The Federal Reserve Board today raised short-term interest rates by 25 basis points to 3.25%, as expected. The central bank hinted it intends to keep raising short-term interest rates at a pace "that is likely to be measured," although it left the door open for more aggressive increases if the economy heats up more than anticipated. In its statement announcing the interest rate increase, the Federal Open Market Committee also noted that "although energy prices have risen further, the expansion remains firm and labor market conditions continue to improve gradually."
James W. Paulsen, CIO at Wells Capital Management, said while the Fed's interest rate increase was expected, some might have been disappointed that the central bank did not articulate that it might be finished with interest rate increases.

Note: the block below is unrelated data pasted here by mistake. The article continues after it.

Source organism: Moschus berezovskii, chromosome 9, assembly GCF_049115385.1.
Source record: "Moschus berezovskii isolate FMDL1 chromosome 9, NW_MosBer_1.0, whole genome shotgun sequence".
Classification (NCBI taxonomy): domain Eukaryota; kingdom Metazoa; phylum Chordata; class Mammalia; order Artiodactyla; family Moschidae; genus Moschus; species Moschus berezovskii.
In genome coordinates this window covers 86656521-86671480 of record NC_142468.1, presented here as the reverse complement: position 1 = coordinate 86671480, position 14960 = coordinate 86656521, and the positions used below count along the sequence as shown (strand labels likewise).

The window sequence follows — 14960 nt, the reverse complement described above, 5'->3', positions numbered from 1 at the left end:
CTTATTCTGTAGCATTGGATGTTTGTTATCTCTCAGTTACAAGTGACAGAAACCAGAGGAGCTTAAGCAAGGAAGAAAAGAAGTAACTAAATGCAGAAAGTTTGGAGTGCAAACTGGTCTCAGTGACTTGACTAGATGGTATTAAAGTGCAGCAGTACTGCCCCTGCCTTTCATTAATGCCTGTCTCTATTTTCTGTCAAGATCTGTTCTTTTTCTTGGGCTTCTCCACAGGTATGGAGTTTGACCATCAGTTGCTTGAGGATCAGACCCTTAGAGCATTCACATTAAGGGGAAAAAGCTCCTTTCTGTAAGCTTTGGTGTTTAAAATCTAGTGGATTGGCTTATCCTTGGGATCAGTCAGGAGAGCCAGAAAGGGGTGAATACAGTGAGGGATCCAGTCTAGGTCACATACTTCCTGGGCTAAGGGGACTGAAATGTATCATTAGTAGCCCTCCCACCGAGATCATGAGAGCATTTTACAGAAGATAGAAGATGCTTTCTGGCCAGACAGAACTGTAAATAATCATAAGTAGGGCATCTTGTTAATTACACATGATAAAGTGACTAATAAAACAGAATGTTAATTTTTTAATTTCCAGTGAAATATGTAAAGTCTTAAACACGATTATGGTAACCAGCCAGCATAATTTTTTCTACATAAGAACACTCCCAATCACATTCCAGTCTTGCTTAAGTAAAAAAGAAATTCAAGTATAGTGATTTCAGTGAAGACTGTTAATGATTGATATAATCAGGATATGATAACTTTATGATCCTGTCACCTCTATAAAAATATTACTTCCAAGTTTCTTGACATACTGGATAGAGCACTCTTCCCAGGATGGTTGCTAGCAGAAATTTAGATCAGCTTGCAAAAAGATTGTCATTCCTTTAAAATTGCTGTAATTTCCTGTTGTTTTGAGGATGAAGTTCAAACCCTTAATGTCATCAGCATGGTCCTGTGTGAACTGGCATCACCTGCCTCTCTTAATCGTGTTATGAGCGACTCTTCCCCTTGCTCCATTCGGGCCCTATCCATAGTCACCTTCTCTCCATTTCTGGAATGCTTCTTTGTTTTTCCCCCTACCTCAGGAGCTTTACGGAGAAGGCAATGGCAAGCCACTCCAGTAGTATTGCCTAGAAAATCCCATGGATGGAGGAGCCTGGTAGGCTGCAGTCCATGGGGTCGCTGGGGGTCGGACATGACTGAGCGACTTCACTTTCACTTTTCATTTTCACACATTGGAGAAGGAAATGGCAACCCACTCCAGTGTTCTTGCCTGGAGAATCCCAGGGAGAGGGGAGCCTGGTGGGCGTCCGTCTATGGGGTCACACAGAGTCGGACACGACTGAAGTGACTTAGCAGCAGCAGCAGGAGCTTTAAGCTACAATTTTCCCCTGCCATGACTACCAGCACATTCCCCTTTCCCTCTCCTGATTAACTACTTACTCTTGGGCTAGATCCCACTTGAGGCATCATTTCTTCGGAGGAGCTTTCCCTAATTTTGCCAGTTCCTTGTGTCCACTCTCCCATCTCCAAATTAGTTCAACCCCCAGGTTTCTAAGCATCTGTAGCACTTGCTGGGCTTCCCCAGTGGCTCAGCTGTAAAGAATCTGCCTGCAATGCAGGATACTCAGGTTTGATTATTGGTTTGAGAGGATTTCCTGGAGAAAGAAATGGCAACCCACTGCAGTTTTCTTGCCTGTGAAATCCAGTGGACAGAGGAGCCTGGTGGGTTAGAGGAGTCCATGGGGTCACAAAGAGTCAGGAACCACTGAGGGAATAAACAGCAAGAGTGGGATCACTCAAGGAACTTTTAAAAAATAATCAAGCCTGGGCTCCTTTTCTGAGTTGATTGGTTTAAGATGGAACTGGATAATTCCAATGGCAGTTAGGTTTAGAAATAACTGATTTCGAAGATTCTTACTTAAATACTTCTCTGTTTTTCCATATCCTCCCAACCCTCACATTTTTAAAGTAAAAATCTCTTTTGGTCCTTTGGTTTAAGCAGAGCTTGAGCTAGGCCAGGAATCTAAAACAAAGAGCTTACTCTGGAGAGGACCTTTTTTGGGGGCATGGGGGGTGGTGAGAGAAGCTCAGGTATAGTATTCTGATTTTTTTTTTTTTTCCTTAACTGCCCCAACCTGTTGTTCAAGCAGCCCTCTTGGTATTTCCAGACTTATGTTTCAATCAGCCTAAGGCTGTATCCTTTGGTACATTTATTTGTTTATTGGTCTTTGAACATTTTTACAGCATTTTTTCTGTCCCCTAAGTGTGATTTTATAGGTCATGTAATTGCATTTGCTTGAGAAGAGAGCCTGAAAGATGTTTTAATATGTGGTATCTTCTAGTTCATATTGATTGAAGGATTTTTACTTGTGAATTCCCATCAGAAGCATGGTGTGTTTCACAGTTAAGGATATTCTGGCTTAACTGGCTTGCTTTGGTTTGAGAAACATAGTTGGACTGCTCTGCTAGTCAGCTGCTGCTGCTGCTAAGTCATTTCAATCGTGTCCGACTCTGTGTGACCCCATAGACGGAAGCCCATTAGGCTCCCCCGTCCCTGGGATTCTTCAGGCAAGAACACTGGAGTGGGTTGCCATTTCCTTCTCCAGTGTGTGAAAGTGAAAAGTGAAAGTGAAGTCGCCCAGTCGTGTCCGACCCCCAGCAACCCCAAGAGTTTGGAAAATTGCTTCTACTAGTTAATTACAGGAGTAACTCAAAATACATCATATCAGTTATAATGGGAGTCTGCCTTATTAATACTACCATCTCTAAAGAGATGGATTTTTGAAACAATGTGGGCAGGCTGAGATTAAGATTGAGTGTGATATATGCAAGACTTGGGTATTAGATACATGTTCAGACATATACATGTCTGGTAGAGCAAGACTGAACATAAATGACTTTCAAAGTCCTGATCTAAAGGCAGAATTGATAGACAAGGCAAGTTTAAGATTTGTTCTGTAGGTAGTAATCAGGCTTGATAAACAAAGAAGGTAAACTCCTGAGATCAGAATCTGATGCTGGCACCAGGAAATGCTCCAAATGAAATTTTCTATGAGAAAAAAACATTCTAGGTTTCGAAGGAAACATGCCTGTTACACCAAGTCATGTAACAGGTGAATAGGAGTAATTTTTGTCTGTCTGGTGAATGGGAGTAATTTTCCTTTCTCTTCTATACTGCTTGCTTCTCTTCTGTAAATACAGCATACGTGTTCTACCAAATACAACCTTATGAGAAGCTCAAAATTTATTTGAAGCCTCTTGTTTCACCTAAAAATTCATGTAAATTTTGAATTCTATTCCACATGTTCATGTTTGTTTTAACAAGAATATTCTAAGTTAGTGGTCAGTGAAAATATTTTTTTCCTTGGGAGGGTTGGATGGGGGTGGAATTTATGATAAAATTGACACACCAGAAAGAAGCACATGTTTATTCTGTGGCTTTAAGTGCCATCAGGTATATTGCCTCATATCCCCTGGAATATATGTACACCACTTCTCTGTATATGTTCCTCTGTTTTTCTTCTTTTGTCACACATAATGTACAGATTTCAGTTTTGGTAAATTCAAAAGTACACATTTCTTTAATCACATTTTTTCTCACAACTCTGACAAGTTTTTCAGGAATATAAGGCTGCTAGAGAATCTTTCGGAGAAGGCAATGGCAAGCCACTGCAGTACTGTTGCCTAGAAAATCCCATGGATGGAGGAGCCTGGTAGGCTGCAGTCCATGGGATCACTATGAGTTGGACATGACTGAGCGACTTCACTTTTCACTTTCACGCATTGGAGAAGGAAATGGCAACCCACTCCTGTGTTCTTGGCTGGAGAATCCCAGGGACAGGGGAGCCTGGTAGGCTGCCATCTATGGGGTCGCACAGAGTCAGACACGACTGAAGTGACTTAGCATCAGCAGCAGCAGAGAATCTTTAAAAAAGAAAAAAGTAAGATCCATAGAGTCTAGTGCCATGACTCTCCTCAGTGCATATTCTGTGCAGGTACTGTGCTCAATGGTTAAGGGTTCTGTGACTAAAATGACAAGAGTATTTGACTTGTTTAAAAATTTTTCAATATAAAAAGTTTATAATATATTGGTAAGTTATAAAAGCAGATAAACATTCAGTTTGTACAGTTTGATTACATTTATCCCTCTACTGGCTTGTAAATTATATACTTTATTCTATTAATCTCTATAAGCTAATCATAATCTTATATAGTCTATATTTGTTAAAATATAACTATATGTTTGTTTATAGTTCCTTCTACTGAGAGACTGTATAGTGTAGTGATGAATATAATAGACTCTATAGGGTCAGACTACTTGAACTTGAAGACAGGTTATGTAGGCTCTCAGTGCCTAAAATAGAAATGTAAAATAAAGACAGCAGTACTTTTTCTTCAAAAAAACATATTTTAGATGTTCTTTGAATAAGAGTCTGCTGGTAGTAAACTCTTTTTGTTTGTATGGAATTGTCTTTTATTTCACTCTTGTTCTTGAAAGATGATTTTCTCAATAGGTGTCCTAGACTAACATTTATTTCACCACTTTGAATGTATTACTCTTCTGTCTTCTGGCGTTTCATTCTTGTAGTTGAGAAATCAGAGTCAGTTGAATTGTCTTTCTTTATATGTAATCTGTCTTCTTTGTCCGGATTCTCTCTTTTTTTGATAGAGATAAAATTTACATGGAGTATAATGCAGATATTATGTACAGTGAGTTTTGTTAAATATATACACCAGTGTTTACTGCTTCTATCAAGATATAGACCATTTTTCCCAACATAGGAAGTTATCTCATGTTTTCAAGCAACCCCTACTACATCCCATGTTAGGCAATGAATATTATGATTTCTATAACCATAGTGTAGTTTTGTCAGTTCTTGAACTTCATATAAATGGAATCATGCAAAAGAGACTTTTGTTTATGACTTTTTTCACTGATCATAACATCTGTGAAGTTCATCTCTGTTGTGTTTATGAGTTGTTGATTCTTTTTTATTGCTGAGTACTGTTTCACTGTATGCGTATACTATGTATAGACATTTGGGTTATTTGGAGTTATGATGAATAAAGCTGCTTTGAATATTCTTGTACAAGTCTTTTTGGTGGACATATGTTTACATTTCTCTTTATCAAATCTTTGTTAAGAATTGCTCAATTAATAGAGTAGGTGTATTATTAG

"In the bond markets, there is some of the mentality that if the Fed is going to keep at it, they might then overdo it, and then if they do, they could really slow the economy," he said.
However, Mr. Paulsen added, his personal view is that the economy is "pretty hot." The central bank, he said, might be "underestimating the strength of the economy, and of inflation too, and I don't think the Fed is ahead of itself. If anything, I think bond yields will go up again in the next 90 days, and the Fed will then have to raise rates again."